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Fam Pract Manag. 1998;5(7):23

AMA House Rejects ‘New Framework,’ Votes to Oppose Quantitative Documentation Guidelines

The AMA House of Delegates passed a resolution at its annual meeting in June to “oppose any documentation system that requires quantitative formulas or assigns numeric values to elements in the medical record to qualify as clinically appropriate medical record-keeping.” At press time, it was still unclear what effect the resolution would have on the documentation guidelines or on the AMA-HCFA collaboration that has produced them.

Douglas E. Henley, MD, family physician and member of the AMA's CPT Editorial Panel, says the panel's work “has come to a screeching halt” pending the results of AMA-HCFA negotiations.

A HCFA official says that HCFA must move forward with development and implementation of a set of documentation guidelines, “regardless of the outcome of those discussions.” Robert Berenson, MD, director of HCFA's Center for Health Plans and Providers, says “the resolution would essentially nullify the guidelines without providing any viable alternative.”

Henley hopes the AMA will continue to be part of the development process. “It appears that HCFA feels very strongly that some sort of quantitative system of guidelines will be necessary,” he says. “If HCFA maintains that stance, and I think they will, the question will become whether the AMA wants to be involved. If the AMA opts out, we'll probably have to live with ‘black box’ criteria developed by HCFA.”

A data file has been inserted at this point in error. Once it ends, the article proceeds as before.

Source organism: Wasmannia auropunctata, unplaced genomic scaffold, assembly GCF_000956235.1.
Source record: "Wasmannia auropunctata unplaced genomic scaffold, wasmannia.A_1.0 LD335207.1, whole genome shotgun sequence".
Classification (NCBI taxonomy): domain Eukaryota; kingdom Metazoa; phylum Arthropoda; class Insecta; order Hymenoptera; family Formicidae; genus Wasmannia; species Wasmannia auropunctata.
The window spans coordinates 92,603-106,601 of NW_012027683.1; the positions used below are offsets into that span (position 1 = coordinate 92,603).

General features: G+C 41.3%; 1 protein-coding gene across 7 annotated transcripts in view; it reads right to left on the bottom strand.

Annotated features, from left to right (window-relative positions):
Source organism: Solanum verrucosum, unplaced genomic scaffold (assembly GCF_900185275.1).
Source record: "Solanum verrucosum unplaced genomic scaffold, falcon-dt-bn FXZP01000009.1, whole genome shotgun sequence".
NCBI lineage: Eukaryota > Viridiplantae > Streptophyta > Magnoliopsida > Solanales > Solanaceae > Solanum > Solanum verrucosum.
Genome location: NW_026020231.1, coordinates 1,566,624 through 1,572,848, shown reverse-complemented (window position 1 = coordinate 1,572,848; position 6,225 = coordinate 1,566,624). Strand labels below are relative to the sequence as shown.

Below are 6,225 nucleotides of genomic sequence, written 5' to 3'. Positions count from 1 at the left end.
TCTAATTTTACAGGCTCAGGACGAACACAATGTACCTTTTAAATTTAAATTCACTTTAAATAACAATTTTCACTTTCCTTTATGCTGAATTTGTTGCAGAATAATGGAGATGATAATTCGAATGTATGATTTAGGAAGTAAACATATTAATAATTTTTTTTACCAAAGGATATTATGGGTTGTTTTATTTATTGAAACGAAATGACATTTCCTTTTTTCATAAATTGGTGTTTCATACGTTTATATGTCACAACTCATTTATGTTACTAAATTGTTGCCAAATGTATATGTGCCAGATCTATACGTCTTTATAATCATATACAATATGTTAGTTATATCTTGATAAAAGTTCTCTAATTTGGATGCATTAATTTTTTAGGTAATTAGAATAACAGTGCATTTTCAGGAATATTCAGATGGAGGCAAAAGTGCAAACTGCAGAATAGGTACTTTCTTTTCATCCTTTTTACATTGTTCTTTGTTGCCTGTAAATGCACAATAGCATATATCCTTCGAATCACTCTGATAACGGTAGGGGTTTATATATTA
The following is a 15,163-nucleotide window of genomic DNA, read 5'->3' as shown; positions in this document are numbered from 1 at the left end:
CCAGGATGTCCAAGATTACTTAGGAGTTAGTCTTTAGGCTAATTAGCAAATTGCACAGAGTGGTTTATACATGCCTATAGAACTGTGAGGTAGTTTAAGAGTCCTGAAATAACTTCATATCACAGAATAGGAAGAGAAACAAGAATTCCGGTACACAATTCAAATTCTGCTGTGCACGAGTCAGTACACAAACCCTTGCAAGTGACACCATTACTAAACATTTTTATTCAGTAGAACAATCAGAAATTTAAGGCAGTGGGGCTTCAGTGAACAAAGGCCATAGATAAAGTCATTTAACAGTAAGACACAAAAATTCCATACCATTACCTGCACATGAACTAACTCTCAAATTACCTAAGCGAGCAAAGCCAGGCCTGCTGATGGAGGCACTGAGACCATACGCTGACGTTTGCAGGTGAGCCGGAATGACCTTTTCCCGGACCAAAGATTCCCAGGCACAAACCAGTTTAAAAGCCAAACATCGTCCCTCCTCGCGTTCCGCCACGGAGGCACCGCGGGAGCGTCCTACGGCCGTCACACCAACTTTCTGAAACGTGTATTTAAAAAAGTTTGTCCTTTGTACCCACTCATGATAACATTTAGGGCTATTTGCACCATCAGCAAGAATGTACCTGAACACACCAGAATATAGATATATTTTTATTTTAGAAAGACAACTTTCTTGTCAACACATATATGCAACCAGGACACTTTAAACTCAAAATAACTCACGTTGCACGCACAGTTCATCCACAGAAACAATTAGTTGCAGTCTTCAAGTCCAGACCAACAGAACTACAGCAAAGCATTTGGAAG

The CPT Editorial Panel, HCFA and AMA leaders have been working for several months to develop a “new framework” for the documentation guidelines. The new framework is a simplified version of the revised guidelines that drew widespread criticism upon their release last year. In April, HCFA consented to appeals from organized medicine to delay implementation of the revised guidelines so that further changes could be made. However, random prepayment reviews of Medicare claims have continued, and physicians' documentation must comply with either the original 1994 guidelines or the revised version released last year.

New Options for Billing for PA Services

The 1997 Balanced Budget Act (BBA) liberalized Medicare coverage of physician assistant (PA) services effective Jan. 1, 1998, by removing limits based on setting and place of service. Similar changes were made for reimbursing nurse practitioner (NP) services. (See “Billing for NP Services: What You Need to Know,” May 1998.) Here's an explanation of Medicare's PA policy: